Yet that it was really in any sense original with Vespucci may be questioned. In the first place, the Portuguese had proved thirty years earlier that equatorial Africa was both habitable and inhabited; p94and opposite D'Ailly's assertion in his Imago Mundi that the torrid zone "is uninhabitable on account of excessive heat," Columbus had written in the margin at least a dozen years before: "It is not uninhabitable, because the Portuguese sail through it nowadays, and it is, indeed, very thickly inhabited; and under the equator is the king of Portugal's Castle of Mine, which we have seen."23 Secondly, the letter of Columbus to Ferdinand and Isabella, describing his third voyage, on which he discovered the main-land of South America, was shown to Hojeda and inspired his voyage of 1499,24 on which he was accompanied by Vespucci. That Vespucci was also familiar with the contents of the letter is altogether probable, particularly if he were on the voyage, as is supposed, as a government agent. In this letter Columbus said of the main-land: "Of this half part (of the world) Ptolemy had no knowledge";25 "if this river does not flow from the earthly paradise, it comes and flows from a boundless land to the south of which hitherto there has been no knowledge";26 "now when your highnesses have here [i.e., across the Atlantic] another world" (otro mundo).27 In the letter to the nurse of Prince Juan, Columbus wrote of his third voyage: "I understood a new voyage to the new heaven and new world (nuevo cielo e mundo), which p95up to that time was concealed";28 and again, "where by the divine will I have put under the dominion of the king and queen, our lords, another world."29
Further indication that this use of the name Novus Mundus did not originate with Vespucci is afforded by one of the sketch-maps prepared by Bartholomew Columbus in 1503, when on the fourth voyage, in which the land south of the Mar de Caribi is called "Mondo Novo." Some additional illustrations of the use and meaning of the terms "new world," "other world," "West Indies" may be given here in order to clear away in some measure the confusion in which the subject has been involved.30
The name West Indies was originated by Columbus himself and was used by him for the first time in document XLIII, article IV, of his Book of Privileges, written before 1502, in which he refers to "la calidad de las dichas Yndias ocidentales á todo el mundo innotas" ("the character of the said West Indies unknown to all the world").31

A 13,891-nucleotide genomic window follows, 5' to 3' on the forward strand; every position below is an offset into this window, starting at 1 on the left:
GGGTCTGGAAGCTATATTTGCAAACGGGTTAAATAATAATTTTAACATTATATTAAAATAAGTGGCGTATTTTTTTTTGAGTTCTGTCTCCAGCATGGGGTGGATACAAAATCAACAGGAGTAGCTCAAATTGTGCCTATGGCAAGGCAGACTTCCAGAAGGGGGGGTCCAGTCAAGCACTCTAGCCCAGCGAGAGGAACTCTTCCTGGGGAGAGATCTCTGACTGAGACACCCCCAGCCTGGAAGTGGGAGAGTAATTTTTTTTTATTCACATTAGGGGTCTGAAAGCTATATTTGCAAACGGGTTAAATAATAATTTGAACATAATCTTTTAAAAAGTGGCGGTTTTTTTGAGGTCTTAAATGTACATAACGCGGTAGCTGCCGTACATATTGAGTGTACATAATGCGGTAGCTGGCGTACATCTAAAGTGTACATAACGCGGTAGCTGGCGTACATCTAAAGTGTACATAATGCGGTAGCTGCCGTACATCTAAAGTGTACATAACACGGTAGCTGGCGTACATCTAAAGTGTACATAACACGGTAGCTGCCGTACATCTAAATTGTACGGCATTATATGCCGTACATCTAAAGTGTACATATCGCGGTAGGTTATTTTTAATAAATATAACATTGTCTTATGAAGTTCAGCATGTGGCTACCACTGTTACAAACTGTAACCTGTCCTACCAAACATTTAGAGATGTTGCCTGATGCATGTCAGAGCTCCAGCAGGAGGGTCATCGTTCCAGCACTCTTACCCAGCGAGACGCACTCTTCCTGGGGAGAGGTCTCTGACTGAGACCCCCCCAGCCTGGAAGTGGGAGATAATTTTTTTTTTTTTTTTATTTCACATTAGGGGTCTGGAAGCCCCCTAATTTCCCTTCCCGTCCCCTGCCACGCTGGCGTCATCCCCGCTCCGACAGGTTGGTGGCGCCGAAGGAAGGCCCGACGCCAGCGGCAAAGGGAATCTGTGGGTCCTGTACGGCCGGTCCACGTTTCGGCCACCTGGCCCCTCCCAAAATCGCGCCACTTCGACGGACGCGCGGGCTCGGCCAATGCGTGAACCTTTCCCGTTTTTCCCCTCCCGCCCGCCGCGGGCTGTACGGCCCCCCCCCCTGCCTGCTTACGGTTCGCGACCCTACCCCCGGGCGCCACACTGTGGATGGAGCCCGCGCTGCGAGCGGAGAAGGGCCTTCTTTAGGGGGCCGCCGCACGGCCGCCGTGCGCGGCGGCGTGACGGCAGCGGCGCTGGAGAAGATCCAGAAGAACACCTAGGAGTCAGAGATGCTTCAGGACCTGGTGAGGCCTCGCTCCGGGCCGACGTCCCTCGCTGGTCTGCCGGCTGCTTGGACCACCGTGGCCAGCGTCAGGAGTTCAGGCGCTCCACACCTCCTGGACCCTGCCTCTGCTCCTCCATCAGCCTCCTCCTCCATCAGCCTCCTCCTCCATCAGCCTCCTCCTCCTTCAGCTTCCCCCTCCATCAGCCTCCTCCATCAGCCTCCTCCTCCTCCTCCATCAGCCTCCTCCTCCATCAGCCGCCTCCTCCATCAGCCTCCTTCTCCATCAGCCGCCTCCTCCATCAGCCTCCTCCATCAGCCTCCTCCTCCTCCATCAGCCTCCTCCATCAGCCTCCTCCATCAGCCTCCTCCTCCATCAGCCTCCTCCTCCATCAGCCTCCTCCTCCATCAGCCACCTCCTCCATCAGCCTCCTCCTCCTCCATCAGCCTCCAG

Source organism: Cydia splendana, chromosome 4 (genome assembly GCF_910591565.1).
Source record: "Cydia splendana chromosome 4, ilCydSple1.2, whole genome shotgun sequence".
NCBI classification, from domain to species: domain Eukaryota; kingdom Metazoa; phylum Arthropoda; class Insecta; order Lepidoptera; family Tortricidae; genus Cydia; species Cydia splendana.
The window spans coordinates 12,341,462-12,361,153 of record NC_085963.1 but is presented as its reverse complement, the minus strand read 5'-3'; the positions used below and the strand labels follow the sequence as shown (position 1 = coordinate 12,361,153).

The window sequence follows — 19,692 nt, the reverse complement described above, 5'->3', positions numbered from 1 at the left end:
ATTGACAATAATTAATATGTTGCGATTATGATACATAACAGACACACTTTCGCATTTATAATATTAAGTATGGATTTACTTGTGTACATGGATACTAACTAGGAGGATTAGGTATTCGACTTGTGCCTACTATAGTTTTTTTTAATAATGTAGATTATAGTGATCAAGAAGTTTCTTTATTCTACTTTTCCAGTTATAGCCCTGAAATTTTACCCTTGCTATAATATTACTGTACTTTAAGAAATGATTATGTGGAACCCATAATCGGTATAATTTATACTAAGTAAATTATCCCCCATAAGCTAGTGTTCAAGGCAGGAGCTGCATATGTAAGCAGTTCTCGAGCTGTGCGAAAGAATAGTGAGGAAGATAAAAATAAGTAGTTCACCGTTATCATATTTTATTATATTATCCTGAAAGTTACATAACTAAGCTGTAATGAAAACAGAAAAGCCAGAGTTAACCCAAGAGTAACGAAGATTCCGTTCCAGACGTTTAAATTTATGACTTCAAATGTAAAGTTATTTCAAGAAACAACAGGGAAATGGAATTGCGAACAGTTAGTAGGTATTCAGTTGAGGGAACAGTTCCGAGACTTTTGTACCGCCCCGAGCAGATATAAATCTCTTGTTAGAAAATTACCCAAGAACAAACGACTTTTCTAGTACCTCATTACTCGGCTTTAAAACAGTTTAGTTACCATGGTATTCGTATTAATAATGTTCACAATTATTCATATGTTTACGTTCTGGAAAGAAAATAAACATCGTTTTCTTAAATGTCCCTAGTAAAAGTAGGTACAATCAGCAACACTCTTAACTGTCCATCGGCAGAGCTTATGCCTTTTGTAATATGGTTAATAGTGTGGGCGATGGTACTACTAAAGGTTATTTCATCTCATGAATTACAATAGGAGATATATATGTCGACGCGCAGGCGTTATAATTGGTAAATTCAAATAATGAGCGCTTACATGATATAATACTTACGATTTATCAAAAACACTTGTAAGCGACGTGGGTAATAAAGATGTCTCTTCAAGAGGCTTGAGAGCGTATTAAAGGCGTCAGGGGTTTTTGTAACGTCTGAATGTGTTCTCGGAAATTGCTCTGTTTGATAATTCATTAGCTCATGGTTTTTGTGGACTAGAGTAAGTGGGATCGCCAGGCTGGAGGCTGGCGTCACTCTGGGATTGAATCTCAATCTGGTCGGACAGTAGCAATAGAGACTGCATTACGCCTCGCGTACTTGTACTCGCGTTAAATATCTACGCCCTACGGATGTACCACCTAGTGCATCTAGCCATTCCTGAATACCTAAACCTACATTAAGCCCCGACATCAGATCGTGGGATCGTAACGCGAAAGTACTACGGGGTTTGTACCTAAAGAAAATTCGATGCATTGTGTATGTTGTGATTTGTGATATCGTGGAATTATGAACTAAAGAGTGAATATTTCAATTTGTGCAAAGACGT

As for the term New World, in one or another of its Latin equivalents it was used from the beginning by Peter Martyr to describe Columbus's discoveries. In reality it did not mean a region detached at all points from the hitherto known world, but a new part of the globe not hitherto within the p96range of European knowledge. The use of it, therefore, implies of necessity nothing as to the physical connection or disconnection with Asia, but simply the fact of situation outside the bounds of previous knowledge, just as we say figuratively of a man in unfamiliar surroundings, "He found himself in a new world." Thus the Venetian Cadamosto, writing of his voyages down the hitherto unexplored coast of Africa in 1455 and 1456, says the regions he saw in comparison with Europe might well be called "un altro Mondo" ("another world").32 Similarly, after the name had become familiar as applied to South America, Francis Serrão, in writing to Magellan of the Maluccas, refers to them as farther than the antipodes and as being "another new world" ("outro novo mundo").33
Peter Martyr uses the phrase "western antipodes" in his letter of May 14, 1493; "new hemisphere of the earth" in that of September 13, 1493; he calls Columbus "that discoverer of new world ("ille novi orbis repertor") November 1, 1493; he writes of more wonders from the "New World" ("Orbe Novo") October 20, 1494; and in December of the same year he uses the phrase "Western Hemisphere" ("ab occidente hemisperio").34 The Florentine Simone del Verde, in January, 1499, in p97a letter from Cadiz, remarks that the admiral had had great courage and genius in having discovered the other world opposite our own ("l'altro mondo opposito al nostro").35 That Vespucci's letters first gave wide publicity to the discovery of a continental region south of the West Indian islands is undeniable; but that he was the first to recognize this discovery as such is not true. In fact, his conviction may have been simply the fruit of the seed planted by Columbus.